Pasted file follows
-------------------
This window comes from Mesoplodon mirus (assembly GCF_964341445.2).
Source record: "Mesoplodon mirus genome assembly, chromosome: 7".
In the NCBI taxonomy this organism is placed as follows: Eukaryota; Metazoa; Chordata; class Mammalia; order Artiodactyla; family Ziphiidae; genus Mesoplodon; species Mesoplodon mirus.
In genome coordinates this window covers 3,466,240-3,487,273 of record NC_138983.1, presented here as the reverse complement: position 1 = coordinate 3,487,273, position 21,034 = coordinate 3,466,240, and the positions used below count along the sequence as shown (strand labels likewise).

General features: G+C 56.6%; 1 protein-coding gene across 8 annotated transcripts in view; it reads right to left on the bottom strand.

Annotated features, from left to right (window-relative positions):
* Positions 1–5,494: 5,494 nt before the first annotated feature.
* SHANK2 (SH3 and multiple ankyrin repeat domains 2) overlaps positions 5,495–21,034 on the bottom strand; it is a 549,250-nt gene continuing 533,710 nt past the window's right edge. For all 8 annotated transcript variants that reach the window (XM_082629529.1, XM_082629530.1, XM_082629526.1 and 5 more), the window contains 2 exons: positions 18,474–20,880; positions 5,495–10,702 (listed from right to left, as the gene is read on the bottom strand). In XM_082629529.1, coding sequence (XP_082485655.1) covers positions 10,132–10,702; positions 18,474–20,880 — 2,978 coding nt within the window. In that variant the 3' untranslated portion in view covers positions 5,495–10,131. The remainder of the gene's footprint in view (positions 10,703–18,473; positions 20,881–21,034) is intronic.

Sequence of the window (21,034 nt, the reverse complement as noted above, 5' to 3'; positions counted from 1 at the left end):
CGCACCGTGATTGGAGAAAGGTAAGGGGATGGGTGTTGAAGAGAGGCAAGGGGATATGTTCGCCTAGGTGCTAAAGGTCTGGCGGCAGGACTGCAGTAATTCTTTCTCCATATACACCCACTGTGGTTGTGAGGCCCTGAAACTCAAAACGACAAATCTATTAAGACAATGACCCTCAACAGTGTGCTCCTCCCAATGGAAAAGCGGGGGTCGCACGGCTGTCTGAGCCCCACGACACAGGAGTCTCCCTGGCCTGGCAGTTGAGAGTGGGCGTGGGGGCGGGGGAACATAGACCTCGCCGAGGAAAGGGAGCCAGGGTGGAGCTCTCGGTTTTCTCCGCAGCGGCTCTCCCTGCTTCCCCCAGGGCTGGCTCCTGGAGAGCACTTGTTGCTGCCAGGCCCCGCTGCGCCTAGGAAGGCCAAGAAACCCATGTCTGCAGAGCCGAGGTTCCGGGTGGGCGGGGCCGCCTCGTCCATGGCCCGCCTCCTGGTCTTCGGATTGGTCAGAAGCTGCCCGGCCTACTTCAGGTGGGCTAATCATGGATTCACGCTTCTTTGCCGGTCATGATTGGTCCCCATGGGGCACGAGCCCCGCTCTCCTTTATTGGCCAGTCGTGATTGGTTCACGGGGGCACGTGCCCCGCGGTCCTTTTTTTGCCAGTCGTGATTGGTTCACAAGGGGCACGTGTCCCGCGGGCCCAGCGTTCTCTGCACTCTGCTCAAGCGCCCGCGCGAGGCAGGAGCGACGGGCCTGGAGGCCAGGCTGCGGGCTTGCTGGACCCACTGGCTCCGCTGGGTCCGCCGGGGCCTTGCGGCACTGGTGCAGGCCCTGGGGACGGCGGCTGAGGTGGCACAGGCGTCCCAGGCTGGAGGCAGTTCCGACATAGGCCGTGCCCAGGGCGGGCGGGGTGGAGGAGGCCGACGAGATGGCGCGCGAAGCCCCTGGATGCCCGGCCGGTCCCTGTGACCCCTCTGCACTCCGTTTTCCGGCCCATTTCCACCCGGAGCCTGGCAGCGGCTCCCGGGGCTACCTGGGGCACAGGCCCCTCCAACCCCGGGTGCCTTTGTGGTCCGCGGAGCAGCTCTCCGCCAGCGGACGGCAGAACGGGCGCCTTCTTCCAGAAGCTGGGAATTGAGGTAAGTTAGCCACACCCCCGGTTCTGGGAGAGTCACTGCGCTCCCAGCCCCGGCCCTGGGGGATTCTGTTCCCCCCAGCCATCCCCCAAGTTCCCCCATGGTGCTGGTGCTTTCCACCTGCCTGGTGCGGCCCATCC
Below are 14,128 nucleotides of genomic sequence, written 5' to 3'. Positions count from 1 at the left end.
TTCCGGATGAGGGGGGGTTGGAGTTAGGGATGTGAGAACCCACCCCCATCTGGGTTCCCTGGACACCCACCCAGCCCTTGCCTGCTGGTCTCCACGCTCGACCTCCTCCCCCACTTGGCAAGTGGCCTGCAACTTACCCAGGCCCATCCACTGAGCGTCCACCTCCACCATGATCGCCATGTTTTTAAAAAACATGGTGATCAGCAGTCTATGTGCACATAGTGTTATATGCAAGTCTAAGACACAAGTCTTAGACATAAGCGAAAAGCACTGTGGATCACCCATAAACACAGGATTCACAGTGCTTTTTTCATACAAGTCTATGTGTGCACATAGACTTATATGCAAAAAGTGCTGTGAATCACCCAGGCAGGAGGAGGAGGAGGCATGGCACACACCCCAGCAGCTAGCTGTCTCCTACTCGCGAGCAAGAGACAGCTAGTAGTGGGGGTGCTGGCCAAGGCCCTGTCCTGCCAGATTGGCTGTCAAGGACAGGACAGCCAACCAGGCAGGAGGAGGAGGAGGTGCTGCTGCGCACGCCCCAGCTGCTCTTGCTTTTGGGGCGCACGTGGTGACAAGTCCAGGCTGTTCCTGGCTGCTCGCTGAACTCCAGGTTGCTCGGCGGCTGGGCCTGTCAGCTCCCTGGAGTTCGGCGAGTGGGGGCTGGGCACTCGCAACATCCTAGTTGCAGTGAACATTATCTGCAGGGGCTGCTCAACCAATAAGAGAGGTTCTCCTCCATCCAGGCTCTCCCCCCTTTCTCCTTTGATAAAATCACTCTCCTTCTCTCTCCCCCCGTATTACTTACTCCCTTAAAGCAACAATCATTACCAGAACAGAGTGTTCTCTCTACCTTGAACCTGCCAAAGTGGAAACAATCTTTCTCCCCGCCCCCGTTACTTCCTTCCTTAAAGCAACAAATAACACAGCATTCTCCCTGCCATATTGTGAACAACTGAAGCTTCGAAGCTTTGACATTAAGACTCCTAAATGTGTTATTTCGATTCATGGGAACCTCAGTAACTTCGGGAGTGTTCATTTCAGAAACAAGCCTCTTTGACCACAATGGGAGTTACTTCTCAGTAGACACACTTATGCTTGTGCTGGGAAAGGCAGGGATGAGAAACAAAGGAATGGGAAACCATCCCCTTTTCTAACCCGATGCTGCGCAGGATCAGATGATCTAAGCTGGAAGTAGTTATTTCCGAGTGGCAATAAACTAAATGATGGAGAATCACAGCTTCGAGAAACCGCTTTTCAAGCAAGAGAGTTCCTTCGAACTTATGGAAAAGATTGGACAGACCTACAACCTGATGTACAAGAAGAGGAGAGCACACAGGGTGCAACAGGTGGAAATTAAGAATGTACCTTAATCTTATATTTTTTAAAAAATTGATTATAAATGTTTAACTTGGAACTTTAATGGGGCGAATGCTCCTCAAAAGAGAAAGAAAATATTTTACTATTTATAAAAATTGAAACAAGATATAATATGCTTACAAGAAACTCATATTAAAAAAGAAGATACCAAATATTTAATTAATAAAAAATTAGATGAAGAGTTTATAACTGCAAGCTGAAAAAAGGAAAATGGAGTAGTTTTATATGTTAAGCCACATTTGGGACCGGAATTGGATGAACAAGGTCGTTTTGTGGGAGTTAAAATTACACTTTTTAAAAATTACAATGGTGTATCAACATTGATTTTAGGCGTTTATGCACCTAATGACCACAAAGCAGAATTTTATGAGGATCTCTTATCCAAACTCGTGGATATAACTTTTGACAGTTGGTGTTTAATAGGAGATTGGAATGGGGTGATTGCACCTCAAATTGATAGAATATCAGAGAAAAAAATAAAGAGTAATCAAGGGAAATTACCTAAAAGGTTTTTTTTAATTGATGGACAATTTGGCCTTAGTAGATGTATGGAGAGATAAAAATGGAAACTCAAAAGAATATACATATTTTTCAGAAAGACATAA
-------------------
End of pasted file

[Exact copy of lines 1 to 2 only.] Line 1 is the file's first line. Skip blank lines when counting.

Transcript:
This window comes from Mesoplodon mirus (assembly GCF_964341445.2).
Source record: "Mesoplodon mirus genome assembly, chromosome: 7".